Money, Marketing, and Ethics: Can They Work Together?

According to Breast Cancer Action Montreal the answer is YES…If there are sound guiding principles.

Breast Cancer Action Montreal (BCAM) is a non-profit group directed by women who have been sensitized to the trauma of breast cancer and who are committed—long-term—to eradicating the disease. BCAM believes that the focus of breast cancer research must move beyond its current emphasis on treatment to also embrace a serious search for the causes of the disease and its prevention.

In today’s essay Susan Hertzberg, Vice-President of the BCAM Board of Directors and member since 1998, and Editor of the BCAM Bulletin, explains why BCAM’s operating principles are important to her personally and why they are vital to the eradication of breast cancer.

In 1997 I was celebrating a significant milestone and decided to turn my personal celebration into “doing something useful.” I planned to organize a fun fundraising event but was not affiliated with any non-profit or charity organization. Because a close friend had been diagnosed with breast cancer, I decided to find a cancer organization to be the recipient of all money that would be raised. When I began researching the high-profile cancer organizations, I was shocked by the obvious amount of money spent on glossy advertising-like “informational” material – and I could only imagine how much was spent on total administration costs. An activist friend suggested finding a “grass-roots” organization to be my recipient. I found Breast Cancer Action Montreal (BCAM, est.1991) in a reference work listing all Canadian non-profit and charity organizations. When I spoke with a BCAM board member, I immediately decided that this was the type of organization I wanted to help – one that needs community support to get out a message that did not encompass the mainstream point of view about cancer.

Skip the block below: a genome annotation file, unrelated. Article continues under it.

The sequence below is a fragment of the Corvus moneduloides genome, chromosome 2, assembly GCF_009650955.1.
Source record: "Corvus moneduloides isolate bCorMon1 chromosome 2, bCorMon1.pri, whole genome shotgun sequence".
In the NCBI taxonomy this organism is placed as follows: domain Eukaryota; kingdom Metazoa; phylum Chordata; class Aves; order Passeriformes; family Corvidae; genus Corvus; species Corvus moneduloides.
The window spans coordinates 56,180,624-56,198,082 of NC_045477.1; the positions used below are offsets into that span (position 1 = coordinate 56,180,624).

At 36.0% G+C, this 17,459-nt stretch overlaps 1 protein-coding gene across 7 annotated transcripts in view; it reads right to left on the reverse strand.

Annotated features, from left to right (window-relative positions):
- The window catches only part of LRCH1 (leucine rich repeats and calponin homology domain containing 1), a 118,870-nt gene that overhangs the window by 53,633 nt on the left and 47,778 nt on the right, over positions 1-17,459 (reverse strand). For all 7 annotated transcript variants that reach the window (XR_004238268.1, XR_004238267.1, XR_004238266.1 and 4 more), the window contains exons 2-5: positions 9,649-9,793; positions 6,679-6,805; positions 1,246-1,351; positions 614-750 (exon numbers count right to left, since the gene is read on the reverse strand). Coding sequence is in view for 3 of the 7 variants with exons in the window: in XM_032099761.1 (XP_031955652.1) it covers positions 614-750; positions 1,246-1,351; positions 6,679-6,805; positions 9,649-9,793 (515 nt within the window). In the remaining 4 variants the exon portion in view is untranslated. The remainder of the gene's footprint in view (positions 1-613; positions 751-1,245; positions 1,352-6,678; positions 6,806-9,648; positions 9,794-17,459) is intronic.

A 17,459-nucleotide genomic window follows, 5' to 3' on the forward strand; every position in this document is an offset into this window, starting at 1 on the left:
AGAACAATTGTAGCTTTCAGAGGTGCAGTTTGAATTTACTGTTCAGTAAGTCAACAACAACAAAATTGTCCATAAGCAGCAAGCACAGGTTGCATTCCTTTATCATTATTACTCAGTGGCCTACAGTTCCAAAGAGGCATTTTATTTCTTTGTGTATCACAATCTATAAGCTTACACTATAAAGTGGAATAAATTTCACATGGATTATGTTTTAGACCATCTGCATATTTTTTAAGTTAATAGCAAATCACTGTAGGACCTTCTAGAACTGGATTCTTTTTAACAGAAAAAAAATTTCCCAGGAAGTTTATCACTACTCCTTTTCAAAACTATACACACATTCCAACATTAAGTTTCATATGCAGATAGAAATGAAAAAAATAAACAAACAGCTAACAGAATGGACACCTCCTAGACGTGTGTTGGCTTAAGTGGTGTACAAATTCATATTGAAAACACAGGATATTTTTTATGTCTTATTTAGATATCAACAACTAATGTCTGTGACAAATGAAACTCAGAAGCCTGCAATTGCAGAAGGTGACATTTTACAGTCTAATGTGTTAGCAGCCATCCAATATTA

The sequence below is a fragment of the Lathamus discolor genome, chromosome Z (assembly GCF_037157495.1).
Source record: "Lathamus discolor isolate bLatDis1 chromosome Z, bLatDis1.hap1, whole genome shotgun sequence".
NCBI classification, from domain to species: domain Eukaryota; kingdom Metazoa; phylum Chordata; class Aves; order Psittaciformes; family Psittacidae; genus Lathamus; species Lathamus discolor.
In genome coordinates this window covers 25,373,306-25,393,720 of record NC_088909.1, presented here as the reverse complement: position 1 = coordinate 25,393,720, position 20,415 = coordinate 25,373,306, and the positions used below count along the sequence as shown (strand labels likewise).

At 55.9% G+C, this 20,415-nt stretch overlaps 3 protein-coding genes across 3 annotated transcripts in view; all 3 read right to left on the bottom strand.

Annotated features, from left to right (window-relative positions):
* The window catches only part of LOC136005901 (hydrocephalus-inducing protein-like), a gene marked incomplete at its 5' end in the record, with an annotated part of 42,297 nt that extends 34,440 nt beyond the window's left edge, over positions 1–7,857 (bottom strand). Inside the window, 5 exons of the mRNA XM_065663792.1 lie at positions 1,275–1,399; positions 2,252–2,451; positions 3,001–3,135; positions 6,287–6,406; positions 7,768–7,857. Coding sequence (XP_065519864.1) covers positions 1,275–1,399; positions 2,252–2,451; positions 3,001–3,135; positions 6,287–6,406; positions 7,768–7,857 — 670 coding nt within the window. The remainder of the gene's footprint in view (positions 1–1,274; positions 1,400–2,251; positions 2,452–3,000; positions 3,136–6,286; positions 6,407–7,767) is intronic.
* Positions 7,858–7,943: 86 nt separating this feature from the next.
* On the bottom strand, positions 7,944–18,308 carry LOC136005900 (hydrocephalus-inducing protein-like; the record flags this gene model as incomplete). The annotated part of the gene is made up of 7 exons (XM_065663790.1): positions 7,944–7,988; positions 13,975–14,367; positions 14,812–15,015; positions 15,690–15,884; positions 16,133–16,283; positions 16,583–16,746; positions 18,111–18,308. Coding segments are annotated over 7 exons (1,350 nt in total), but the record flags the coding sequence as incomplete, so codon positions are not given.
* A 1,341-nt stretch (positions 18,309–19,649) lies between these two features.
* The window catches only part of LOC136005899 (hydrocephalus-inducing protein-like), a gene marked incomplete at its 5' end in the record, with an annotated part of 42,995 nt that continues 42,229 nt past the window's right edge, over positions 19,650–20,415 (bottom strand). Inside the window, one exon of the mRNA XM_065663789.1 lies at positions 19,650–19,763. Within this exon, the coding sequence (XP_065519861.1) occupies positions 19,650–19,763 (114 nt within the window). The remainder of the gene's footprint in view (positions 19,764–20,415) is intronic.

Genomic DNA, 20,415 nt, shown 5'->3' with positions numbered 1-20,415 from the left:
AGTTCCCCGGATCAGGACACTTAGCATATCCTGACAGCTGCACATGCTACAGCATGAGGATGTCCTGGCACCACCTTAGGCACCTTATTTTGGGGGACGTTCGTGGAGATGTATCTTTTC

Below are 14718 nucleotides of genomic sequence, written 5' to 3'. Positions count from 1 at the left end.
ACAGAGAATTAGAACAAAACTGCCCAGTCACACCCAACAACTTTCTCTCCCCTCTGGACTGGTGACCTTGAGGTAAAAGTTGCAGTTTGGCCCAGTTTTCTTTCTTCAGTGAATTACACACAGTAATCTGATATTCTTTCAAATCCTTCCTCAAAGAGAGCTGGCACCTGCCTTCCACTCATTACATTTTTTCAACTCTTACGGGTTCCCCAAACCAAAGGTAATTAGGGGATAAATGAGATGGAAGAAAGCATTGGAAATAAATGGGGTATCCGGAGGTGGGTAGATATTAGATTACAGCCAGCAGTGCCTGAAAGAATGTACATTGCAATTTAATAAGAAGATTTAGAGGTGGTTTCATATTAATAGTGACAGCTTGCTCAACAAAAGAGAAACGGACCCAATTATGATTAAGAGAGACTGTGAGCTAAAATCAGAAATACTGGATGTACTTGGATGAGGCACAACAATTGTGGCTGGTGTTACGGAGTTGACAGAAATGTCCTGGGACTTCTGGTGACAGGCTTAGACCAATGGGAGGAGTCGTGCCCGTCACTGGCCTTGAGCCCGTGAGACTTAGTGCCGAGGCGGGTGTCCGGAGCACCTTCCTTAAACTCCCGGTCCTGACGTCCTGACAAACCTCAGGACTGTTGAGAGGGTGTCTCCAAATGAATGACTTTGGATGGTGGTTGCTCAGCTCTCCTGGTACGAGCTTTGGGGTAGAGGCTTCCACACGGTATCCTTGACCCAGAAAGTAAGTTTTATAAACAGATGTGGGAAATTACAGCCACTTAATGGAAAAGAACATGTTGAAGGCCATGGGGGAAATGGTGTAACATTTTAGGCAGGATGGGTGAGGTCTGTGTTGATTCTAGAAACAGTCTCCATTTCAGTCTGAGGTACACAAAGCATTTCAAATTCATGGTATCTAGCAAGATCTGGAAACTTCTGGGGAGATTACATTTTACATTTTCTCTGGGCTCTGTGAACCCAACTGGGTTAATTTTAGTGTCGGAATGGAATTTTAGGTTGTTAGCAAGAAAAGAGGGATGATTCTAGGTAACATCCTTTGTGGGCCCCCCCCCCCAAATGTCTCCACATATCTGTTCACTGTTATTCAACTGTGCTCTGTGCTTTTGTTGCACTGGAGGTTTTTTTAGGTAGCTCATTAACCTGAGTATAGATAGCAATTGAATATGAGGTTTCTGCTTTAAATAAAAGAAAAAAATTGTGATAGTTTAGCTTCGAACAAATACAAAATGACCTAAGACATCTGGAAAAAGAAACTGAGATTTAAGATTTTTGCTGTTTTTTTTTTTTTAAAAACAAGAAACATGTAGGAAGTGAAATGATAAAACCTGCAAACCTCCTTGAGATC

Inspired by the work of Breast Cancer Action (San Francisco, est.1990), BCAM was already questioning the perspective of the cancer establishment in Canada and emphasizing the conflict of interest (i.e., “two-timing”) regarding pharmaceutical companies that make money from cancer-treating drugs while also producing cancer-causing chemicals.

Another concern was that the wealthiest and most visible breast cancer charities were linked to their corporate supporters largely through cause marketing, defined as a partnership between a for-profit company and a non-profit organization that increases sales while raising money and visibility for a cause. Certain cause marketing relationships raised further concerns about pinkwashing as well as a lack of transparency about how much is being donated, and to whom.